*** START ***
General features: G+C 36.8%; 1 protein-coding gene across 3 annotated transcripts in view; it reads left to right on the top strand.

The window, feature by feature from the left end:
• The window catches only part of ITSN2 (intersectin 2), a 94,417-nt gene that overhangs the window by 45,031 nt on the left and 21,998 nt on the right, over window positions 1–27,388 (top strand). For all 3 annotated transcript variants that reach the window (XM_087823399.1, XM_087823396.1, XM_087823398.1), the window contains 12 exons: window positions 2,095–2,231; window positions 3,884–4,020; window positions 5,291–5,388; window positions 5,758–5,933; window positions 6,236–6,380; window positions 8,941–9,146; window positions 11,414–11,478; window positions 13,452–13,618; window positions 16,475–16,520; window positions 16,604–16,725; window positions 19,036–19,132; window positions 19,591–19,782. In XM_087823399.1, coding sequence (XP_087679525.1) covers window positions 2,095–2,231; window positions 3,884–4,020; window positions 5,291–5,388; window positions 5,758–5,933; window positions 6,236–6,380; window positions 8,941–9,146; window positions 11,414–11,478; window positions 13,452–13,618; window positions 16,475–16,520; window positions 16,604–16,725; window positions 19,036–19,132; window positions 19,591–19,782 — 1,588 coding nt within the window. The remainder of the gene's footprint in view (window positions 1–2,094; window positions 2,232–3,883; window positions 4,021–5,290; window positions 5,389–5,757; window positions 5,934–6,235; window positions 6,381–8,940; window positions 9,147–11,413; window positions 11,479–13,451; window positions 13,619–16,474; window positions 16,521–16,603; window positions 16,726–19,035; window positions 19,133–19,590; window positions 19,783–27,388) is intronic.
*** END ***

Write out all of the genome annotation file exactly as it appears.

General features: G+C 36.8%; 1 protein-coding gene across 3 annotated transcripts in view; it reads left to right on the top strand.

The window, feature by feature from the left end:
• The window catches only part of ITSN2 (intersectin 2), a 94,417-nt gene that overhangs the window by 45,031 nt on the left and 21,998 nt on the right, over window positions 1–27,388 (top strand). For all 3 annotated transcript variants that reach the window (XM_087823399.1, XM_087823396.1, XM_087823398.1), the window contains 12 exons: window positions 2,095–2,231; window positions 3,884–4,020; window positions 5,291–5,388; window positions 5,758–5,933; window positions 6,236–6,380; window positions 8,941–9,146; window positions 11,414–11,478; window positions 13,452–13,618; window positions 16,475–16,520; window positions 16,604–16,725; window positions 19,036–19,132; window positions 19,591–19,782. In XM_087823399.1, coding sequence (XP_087679525.1) covers window positions 2,095–2,231; window positions 3,884–4,020; window positions 5,291–5,388; window positions 5,758–5,933; window positions 6,236–6,380; window positions 8,941–9,146; window positions 11,414–11,478; window positions 13,452–13,618; window positions 16,475–16,520; window positions 16,604–16,725; window positions 19,036–19,132; window positions 19,591–19,782 — 1,588 coding nt within the window. The remainder of the gene's footprint in view (window positions 1–2,094; window positions 2,232–3,883; window positions 4,021–5,290; window positions 5,389–5,757; window positions 5,934–6,235; window positions 6,381–8,940; window positions 9,147–11,413; window positions 11,479–13,451; window positions 13,619–16,474; window positions 16,521–16,603; window positions 16,726–19,035; window positions 19,133–19,590; window positions 19,783–27,388) is intronic.